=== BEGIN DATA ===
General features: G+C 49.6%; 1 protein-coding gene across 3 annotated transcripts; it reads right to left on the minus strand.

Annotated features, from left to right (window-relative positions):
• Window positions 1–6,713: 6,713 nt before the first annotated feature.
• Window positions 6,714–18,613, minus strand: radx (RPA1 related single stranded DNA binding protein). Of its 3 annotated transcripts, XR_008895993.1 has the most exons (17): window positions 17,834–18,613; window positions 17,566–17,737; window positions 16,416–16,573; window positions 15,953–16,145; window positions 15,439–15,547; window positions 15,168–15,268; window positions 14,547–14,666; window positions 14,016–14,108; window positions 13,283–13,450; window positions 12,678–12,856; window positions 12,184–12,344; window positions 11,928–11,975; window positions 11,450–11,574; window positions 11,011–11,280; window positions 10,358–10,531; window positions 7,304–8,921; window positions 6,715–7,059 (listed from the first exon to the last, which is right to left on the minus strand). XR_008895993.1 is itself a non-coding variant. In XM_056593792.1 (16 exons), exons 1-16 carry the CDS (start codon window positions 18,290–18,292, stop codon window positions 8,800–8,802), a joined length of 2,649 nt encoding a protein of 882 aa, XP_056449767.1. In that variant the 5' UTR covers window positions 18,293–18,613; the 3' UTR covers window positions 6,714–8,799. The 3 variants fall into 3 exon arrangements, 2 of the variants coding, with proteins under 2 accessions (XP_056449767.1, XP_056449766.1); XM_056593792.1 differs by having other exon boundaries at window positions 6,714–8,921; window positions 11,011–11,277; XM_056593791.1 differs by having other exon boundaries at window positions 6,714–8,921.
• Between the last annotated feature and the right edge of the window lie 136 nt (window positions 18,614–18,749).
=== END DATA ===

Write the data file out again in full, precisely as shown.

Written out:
General features: G+C 49.6%; 1 protein-coding gene across 3 annotated transcripts; it reads right to left on the minus strand.

Annotated features, from left to right (window-relative positions):
• Window positions 1–6,713: 6,713 nt before the first annotated feature.
• Window positions 6,714–18,613, minus strand: radx (RPA1 related single stranded DNA binding protein). Of its 3 annotated transcripts, XR_008895993.1 has the most exons (17): window positions 17,834–18,613; window positions 17,566–17,737; window positions 16,416–16,573; window positions 15,953–16,145; window positions 15,439–15,547; window positions 15,168–15,268; window positions 14,547–14,666; window positions 14,016–14,108; window positions 13,283–13,450; window positions 12,678–12,856; window positions 12,184–12,344; window positions 11,928–11,975; window positions 11,450–11,574; window positions 11,011–11,280; window positions 10,358–10,531; window positions 7,304–8,921; window positions 6,715–7,059 (listed from the first exon to the last, which is right to left on the minus strand). XR_008895993.1 is itself a non-coding variant. In XM_056593792.1 (16 exons), exons 1-16 carry the CDS (start codon window positions 18,290–18,292, stop codon window positions 8,800–8,802), a joined length of 2,649 nt encoding a protein of 882 aa, XP_056449767.1. In that variant the 5' UTR covers window positions 18,293–18,613; the 3' UTR covers window positions 6,714–8,799. The 3 variants fall into 3 exon arrangements, 2 of the variants coding, with proteins under 2 accessions (XP_056449767.1, XP_056449766.1); XM_056593792.1 differs by having other exon boundaries at window positions 6,714–8,921; window positions 11,011–11,277; XM_056593791.1 differs by having other exon boundaries at window positions 6,714–8,921.
• Between the last annotated feature and the right edge of the window lie 136 nt (window positions 18,614–18,749).